Every now and then, we need a reminder of why we’re doing what we’re doing. If you’re a writer, in particular, a creative nonfiction writer, you might get so caught up in the facts that you forget about the craft. Or you’re so impressed by your literary style that you forget about the story you’re trying to tell. You don’t know whether to focus on the forest or the trees. Thank goodness for those moments when you’re forced to stop, let go, and be taken back to your roots. For me, this kind of thing happened last week, thanks to Susan Orlean.
I teach creative nonfiction writing at the Salt Institute for Documentary Studies., a non-profit school in Portland, Maine, that offers semester intensive programs in documentary writing, radio, and photography, all with an additional focus on powerful and responsible storytelling, collaboration and multimedia work in a variety of mediums. In other words, it’s awesome. Ten years ago, I was a student at Salt. I’d just come out of undergraduate school with a degree in anthropology; all I knew was that I loved learning about people, and there were no jobs in the universe that were looking for a 22-year-old junior woodchuck anthropologist. At Salt, I had my very first experience ever being in a writing workshop. My instructors told me that, if I worked hard enough and had healthy motives, I could do this–tell stories–for a living. Until that point, I didn’t know that was even a legitimate career, but I knew it’s exactly what I wanted. Ten years later, not only do I make my living as a creative nonfiction writer, but I also get to teach at Salt, educating and promoting storytellers, pushing students to “do work that makes their documentary hero’s jaw drop.” I have the two greatest jobs in the world.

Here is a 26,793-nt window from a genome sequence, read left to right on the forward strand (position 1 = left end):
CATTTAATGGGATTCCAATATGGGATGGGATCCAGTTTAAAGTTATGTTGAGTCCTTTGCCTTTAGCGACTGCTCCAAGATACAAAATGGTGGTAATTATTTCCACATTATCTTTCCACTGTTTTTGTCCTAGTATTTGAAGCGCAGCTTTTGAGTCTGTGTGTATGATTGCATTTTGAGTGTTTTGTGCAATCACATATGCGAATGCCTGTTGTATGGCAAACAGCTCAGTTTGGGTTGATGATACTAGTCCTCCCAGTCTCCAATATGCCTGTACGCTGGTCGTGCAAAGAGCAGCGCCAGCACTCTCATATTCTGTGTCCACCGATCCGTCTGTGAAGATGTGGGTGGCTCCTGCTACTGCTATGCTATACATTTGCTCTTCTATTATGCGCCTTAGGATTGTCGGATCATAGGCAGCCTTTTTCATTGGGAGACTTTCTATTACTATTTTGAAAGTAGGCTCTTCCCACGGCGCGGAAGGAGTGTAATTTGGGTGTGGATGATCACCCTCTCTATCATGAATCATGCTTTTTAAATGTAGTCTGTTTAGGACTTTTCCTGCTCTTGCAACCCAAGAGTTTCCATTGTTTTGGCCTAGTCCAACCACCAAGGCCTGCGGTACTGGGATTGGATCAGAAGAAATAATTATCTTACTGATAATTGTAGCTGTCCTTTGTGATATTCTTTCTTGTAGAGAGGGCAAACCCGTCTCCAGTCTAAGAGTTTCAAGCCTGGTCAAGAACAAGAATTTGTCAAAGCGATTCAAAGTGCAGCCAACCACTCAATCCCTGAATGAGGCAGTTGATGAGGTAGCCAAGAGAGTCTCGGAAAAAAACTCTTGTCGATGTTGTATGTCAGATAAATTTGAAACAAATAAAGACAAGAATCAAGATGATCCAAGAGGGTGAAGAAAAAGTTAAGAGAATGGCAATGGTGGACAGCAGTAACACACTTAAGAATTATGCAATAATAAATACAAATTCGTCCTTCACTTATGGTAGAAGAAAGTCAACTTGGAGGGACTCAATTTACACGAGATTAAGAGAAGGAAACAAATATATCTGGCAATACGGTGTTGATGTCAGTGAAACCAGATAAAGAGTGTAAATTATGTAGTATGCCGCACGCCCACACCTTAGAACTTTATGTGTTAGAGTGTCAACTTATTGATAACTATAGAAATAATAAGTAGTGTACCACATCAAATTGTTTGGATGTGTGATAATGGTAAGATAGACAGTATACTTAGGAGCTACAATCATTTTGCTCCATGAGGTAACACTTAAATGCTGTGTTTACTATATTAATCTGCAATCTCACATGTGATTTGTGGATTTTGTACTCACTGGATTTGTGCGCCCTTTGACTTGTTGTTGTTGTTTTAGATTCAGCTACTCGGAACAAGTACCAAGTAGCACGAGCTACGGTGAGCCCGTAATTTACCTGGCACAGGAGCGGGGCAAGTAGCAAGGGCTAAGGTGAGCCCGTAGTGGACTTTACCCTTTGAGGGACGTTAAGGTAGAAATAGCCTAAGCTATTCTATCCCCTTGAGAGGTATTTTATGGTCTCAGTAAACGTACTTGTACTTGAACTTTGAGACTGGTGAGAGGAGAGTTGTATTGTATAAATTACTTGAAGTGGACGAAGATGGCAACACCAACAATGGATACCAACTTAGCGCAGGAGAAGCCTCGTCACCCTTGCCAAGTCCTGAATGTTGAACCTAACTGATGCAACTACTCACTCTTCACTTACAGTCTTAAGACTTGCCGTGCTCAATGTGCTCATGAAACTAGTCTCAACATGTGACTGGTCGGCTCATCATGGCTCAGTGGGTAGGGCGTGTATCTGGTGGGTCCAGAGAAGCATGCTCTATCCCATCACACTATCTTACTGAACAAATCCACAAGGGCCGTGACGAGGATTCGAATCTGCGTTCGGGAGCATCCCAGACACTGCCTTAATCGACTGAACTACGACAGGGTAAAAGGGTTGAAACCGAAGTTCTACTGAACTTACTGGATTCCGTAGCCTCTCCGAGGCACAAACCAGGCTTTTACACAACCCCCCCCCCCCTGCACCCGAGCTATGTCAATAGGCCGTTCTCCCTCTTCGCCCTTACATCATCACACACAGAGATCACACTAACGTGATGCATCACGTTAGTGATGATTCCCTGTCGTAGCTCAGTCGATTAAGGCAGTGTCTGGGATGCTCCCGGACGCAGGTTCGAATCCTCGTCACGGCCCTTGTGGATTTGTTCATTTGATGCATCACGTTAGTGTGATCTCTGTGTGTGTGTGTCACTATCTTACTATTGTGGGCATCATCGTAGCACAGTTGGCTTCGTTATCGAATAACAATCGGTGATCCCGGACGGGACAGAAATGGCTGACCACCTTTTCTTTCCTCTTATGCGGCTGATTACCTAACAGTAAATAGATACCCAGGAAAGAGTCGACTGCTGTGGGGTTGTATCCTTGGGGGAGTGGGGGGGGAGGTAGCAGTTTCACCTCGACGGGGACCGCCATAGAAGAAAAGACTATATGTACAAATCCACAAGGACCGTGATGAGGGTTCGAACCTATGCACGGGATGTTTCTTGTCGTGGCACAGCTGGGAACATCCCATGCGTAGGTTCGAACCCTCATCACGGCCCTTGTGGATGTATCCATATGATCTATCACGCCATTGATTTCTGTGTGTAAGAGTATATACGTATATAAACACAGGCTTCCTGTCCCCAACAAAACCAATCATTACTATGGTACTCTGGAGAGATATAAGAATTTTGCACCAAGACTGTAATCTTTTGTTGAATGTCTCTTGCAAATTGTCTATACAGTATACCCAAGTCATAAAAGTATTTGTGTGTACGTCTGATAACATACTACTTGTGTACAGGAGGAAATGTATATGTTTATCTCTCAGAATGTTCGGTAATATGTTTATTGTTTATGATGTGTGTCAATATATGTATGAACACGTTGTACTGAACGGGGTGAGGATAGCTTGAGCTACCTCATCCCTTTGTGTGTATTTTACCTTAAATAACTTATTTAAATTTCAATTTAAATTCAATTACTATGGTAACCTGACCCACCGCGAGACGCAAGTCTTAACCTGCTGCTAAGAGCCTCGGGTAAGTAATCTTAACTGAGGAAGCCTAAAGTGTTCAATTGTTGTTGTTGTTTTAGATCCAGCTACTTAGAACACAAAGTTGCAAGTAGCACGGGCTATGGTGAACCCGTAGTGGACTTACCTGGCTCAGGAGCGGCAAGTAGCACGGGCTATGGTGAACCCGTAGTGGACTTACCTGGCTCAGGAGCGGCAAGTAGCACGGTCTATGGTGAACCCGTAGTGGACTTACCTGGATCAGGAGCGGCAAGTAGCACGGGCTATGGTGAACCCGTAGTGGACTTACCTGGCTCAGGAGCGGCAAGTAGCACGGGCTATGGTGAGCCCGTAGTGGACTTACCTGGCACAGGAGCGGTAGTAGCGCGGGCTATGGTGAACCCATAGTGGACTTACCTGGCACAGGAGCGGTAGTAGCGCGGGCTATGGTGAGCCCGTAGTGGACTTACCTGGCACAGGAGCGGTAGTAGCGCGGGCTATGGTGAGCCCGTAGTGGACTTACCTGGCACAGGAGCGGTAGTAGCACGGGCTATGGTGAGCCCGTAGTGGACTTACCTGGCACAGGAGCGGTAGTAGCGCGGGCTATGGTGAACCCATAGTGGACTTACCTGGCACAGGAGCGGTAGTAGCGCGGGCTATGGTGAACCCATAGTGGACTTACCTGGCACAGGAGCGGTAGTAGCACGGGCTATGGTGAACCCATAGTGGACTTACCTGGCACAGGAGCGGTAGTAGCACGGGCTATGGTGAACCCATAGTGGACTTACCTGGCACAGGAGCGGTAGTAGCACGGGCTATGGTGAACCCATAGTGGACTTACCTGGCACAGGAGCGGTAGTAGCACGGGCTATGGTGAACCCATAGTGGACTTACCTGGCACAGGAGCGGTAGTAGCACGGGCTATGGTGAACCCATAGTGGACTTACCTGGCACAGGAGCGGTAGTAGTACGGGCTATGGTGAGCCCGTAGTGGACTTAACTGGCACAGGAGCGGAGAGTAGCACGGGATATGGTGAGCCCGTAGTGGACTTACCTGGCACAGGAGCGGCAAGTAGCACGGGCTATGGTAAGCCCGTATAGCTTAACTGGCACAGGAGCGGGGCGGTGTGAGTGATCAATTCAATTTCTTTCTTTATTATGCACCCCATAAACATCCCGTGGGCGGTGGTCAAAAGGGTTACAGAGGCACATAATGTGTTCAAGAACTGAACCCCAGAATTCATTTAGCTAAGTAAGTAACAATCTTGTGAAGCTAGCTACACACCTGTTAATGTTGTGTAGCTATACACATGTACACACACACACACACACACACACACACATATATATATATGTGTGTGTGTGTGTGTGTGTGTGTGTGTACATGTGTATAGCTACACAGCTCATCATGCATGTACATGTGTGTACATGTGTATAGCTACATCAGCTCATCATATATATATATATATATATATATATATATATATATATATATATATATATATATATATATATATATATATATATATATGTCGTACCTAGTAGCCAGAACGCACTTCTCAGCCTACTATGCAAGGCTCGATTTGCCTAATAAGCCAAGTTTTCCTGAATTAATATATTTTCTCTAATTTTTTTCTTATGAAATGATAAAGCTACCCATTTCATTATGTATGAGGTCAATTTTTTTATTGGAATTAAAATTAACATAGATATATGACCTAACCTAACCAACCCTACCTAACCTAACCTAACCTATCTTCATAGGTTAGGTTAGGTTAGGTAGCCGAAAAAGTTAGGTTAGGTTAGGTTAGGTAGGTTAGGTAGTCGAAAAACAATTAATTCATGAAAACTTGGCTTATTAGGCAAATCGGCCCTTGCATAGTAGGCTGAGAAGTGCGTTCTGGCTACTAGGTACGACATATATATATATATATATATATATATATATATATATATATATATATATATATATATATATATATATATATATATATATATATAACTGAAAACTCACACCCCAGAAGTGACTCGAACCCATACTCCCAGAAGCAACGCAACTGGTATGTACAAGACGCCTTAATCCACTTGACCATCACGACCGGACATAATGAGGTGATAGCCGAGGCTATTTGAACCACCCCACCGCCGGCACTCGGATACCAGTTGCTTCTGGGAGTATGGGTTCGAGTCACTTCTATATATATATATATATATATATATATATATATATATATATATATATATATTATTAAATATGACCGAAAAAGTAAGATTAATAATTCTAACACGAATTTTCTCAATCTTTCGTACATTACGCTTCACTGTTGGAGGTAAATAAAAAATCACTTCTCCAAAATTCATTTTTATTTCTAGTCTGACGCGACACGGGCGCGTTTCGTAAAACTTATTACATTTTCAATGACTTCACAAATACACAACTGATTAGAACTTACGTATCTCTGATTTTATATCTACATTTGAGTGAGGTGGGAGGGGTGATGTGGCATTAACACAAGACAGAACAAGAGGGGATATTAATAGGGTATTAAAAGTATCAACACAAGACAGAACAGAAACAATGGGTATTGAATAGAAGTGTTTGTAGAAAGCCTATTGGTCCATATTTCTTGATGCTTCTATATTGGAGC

Founder & Director of Freerange Nonfiction